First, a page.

Chuck Rozanski reports from the world’s biggest comic convention…
Some idiot deliberately ran into my rental van this morning. I wish that I could be more condemning of his foolishness, but after 45 minutes of sitting in gridlocked traffic in front of the San Diego convention center, all of us were getting more than a little frustrated. My friend Jimmy, a comics dealer from Chicago, had the exact same thing happen, as the road right in front of the convention hall suddenly narrows from three lanes, to two. As a result, a slew of people try to bypass everyone on the right, and then suddenly realize that they have no lane remaining. Rather than waiting for an opening in the traffic flow, these folks would sometimes simply drive into the side of your car, regardless of whether any space exists between you and the car in front of you. Blessedly, my rental van was already dinged on that side when I checked it out, but it can still be very unnerving to realize the extent that people will go to get into Comic-Con. I’m telling you about my driving difficulties because they are symptomatic of what is happening throughout the convention. Too many people, in too small of a space. Even worse, the level of greed and avariciousness among the attendees has reached unprecedented levels this year. What has prompted this incredibly rude and ill behavior is the practice of the large media companies who have invaded our convention to give away freebies. What started out as really cool exhibits of upcoming films has degenerated into an astoundingly dangerous free-for-all of masses of people fighting over the promotional items being given out by the media giants. I was unable to leave our booth last evening because of the very large number of fans who came to purchase books from us, but I heard several first hand horror stories of mass hysteria going on in the huge media booths to the south of our display. What was minor jostling for the free goodies in the past reportedly turned into actual pushing and shoving this year, with some people reporting to me that they actually left the media area because they felt completely intimidated by the pervasive crowding and aggression? Whoa nelly. What in the heck has happened to allow our wonderful comics convention to degenerate into this savage greed fest? Flat out, were they still under 16, I would never allow my children to attend the media end of the San Diego Comic-Con on a Wednesday evening. It is simply too dangerous. Never, ever, have I felt that way at any comics convention in the past. In case you’re wondering, I do not have an answer to this problem. Freebies have become a primary reason why people come to the convention (and pay so much for admission tickets…), so I don’t think that there is any way that we could (or should) outlaw them.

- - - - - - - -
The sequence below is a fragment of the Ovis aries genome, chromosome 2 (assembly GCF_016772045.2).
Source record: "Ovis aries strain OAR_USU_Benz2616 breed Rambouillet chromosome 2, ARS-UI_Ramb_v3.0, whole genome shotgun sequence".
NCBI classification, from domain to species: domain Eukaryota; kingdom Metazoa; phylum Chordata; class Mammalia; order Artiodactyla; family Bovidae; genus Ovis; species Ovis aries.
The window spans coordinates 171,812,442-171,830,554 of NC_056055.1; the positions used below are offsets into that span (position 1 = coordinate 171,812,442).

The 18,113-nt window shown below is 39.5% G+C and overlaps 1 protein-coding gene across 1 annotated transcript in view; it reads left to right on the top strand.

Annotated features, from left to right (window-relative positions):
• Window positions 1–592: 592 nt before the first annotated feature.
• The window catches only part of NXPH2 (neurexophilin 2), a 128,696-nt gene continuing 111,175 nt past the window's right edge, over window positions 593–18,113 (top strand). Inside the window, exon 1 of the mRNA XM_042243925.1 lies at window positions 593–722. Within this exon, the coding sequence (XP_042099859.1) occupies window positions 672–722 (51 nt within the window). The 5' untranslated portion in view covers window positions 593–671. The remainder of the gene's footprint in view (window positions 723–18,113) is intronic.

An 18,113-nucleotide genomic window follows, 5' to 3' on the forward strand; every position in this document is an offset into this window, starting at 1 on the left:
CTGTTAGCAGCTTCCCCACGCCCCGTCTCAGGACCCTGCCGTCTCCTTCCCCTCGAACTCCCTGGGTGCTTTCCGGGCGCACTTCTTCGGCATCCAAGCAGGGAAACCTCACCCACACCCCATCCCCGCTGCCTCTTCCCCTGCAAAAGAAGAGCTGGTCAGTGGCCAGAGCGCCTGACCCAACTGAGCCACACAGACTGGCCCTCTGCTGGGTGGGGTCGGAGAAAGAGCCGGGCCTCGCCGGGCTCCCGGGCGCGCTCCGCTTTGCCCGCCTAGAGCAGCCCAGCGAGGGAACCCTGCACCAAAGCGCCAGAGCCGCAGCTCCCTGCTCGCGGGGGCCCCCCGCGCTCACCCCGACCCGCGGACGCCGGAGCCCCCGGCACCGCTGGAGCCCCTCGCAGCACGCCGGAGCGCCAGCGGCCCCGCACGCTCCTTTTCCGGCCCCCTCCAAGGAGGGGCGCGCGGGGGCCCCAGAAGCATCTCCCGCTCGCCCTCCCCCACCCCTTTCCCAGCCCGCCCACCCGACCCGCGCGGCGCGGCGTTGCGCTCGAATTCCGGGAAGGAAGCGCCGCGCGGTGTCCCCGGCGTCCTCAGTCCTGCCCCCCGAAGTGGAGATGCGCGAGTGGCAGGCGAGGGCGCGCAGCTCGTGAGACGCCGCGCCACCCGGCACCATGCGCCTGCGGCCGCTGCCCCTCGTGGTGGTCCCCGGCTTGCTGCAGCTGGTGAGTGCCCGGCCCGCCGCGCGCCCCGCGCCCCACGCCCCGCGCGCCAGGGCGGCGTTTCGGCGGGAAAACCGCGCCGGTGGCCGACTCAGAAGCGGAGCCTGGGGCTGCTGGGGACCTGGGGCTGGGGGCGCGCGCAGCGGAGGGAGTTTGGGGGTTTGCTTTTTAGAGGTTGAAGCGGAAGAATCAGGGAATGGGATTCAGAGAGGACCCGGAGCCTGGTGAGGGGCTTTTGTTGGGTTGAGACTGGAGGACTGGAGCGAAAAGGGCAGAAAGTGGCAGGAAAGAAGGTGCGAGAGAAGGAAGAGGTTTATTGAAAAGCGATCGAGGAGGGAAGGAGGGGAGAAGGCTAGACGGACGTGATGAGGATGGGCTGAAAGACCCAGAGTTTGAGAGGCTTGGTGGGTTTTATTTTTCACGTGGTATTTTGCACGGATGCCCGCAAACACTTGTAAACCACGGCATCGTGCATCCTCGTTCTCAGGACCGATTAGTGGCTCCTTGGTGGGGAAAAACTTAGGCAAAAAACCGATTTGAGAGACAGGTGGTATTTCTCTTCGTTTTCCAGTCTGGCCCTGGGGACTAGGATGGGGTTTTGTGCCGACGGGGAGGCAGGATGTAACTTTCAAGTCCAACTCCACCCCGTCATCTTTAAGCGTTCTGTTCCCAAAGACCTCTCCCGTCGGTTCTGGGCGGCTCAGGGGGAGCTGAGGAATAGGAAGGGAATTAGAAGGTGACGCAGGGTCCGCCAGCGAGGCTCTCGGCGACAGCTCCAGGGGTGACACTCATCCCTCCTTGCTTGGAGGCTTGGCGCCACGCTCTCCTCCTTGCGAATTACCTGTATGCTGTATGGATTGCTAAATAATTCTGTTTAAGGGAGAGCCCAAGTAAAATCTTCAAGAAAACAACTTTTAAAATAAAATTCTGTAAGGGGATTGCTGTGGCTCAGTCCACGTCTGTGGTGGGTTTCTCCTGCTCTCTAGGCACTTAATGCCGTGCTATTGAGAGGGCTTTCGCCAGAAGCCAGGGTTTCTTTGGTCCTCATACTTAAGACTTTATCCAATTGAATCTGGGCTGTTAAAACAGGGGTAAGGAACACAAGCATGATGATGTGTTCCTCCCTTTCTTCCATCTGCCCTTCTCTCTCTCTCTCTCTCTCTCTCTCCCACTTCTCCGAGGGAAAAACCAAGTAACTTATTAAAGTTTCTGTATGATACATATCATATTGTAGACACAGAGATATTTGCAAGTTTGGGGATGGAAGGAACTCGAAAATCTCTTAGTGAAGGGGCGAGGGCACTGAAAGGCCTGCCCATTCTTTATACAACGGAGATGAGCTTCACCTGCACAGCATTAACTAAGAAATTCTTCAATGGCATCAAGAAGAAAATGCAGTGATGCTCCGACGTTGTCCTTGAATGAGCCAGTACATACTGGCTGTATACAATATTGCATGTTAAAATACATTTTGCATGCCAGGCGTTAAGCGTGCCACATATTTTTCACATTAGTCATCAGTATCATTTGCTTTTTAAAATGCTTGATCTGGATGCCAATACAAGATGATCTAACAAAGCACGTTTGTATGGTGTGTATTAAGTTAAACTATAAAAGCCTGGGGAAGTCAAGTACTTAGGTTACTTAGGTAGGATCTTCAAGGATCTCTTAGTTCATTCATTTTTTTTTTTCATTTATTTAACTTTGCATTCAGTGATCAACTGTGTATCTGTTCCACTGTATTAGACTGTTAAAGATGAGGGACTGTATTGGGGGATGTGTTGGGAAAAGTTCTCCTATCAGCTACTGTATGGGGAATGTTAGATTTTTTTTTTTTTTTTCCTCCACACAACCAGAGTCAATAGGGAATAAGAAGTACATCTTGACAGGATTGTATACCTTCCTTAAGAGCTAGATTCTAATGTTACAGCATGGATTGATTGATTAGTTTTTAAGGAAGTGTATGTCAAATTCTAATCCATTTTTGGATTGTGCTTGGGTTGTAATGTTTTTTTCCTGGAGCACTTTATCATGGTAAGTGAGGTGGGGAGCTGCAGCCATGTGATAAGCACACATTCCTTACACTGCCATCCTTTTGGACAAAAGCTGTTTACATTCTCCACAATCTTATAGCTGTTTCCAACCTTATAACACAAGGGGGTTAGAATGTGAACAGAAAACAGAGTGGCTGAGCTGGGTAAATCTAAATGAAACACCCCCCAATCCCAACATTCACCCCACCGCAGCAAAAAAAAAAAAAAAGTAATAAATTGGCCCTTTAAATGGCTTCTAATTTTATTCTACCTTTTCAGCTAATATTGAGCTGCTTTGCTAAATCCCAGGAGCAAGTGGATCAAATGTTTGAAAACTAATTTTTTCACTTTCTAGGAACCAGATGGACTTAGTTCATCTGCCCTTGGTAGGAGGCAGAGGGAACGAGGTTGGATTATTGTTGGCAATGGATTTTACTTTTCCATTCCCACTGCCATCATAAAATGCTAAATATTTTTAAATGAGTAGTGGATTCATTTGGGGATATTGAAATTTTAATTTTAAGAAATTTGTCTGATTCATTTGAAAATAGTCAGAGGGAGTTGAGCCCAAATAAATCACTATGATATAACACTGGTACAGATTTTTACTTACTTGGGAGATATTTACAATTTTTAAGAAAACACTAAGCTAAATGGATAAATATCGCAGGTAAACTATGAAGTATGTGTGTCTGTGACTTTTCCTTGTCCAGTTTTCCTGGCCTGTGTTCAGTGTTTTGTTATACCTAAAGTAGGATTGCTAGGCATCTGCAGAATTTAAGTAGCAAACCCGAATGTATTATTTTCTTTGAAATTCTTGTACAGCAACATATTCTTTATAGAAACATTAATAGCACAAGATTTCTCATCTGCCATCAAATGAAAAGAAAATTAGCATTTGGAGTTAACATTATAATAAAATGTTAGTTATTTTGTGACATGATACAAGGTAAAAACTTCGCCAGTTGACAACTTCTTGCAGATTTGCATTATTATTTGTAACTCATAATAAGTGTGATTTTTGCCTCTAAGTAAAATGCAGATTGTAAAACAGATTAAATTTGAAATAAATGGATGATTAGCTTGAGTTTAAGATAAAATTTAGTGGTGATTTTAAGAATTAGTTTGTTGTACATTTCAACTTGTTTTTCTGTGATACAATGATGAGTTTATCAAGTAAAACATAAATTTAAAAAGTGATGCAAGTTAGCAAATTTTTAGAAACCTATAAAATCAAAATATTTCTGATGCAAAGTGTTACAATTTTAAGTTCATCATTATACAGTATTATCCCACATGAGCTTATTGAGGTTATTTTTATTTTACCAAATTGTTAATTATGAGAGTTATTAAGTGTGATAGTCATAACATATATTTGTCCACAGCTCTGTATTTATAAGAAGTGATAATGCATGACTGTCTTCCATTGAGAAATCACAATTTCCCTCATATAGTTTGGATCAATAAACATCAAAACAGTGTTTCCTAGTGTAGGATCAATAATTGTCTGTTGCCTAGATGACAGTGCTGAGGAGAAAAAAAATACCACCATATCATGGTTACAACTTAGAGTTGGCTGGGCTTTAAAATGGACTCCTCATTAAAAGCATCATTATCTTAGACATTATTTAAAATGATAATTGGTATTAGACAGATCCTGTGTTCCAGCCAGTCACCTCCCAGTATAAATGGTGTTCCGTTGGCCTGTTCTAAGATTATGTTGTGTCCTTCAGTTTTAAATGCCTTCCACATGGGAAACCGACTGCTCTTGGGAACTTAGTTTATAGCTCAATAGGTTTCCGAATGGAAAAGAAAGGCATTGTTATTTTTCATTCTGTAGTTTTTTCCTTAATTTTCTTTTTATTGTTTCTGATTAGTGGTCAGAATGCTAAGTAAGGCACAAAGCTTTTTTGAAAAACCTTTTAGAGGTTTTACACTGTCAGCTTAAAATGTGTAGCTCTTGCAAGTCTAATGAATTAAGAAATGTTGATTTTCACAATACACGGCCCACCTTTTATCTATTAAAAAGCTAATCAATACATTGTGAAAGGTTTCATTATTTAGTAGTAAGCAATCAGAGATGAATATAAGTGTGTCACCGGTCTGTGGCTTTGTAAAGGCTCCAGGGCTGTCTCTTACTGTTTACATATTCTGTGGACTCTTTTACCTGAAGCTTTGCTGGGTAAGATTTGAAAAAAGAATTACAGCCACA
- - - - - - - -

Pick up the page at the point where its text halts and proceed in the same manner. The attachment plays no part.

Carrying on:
I do believe, however, that some sort of regulatory overlay has to be created to prevent freebies from dominating the convention. Simply put, I think that the current environment of throwing open the doors to 30,000 fans at 6 PM on Wednesday evening and allowing them to all simultaneously surge toward the freebies is a prescription for disaster. If this unregulated stampede ultimately results in injury to someone, or worse yet to someone’s child, this is a lawsuit that could cripple the convention. Wiser heads than mine really do need to think about this issue when planning for next year’s convention. In other convention news, I spoke with 30-40 dealers this morning about their Wednesday evening sales.
So you know, the convention is open on Wednesday evening from 6 PM – 9 PM, only to 4-day ticket holders. This is a program that I helped to create because I saw it as a way to reward those who support the show, and to simultaneously provide dealers with a 5th revenue day to help cover our massive expenses of setting up at the convention. That having been said, Wednesday evening has become a really important bell weather of how the show is going to turn out. The initial reports were mostly pretty good, with dealers in the front of the hall saying that sales were either “good” or “great” last evening, and dealers further back in the room reporting “fair” to “good” sales. The only group that seemed to not do as well were the high end Golden Age and Silver Age dealers.